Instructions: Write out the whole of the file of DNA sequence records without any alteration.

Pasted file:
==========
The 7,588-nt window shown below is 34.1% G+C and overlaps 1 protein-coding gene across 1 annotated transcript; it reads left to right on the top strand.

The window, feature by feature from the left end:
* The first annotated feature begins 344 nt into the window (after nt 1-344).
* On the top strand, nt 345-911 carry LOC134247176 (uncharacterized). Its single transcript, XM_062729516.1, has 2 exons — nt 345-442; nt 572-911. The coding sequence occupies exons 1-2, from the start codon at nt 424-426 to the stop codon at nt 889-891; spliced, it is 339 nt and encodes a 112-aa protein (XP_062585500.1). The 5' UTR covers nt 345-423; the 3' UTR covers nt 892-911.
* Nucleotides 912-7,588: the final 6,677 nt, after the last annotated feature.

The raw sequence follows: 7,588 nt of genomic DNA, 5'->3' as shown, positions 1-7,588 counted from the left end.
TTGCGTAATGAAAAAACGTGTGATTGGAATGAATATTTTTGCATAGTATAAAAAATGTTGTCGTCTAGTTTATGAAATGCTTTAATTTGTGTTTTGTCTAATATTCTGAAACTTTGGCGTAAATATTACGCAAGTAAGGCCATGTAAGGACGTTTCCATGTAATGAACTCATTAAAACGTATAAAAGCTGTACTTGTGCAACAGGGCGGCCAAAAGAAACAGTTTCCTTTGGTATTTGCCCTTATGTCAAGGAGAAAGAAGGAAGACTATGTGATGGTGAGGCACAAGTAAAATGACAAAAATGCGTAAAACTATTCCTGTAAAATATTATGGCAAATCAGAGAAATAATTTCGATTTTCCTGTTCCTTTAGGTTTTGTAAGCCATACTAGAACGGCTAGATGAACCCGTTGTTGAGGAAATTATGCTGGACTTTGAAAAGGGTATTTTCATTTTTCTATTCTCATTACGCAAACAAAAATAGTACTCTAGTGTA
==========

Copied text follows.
The 7,588-nt window shown below is 34.1% G+C and overlaps 1 protein-coding gene across 1 annotated transcript; it reads left to right on the top strand.

The window, feature by feature from the left end:
* The first annotated feature begins 344 nt into the window (after nt 1-344).
* On the top strand, nt 345-911 carry LOC134247176 (uncharacterized). Its single transcript, XM_062729516.1, has 2 exons — nt 345-442; nt 572-911. The coding sequence occupies exons 1-2, from the start codon at nt 424-426 to the stop codon at nt 889-891; spliced, it is 339 nt and encodes a 112-aa protein (XP_062585500.1). The 5' UTR covers nt 345-423; the 3' UTR covers nt 892-911.
* Nucleotides 912-7,588: the final 6,677 nt, after the last annotated feature.

The raw sequence follows: 7,588 nt of genomic DNA, 5'->3' as shown, positions 1-7,588 counted from the left end.
TTGCGTAATGAAAAAACGTGTGATTGGAATGAATATTTTTGCATAGTATAAAAAATGTTGTCGTCTAGTTTATGAAATGCTTTAATTTGTGTTTTGTCTAATATTCTGAAACTTTGGCGTAAATATTACGCAAGTAAGGCCATGTAAGGACGTTTCCATGTAATGAACTCATTAAAACGTATAAAAGCTGTACTTGTGCAACAGGGCGGCCAAAAGAAACAGTTTCCTTTGGTATTTGCCCTTATGTCAAGGAGAAAGAAGGAAGACTATGTGATGGTGAGGCACAAGTAAAATGACAAAAATGCGTAAAACTATTCCTGTAAAATATTATGGCAAATCAGAGAAATAATTTCGATTTTCCTGTTCCTTTAGGTTTTGTAAGCCATACTAGAACGGCTAGATGAACCCGTTGTTGAGGAAATTATGCTGGACTTTGAAAAGGGTATTTTCATTTTTCTATTCTCATTACGCAAACAAAAATAGTACTCTAGTGTA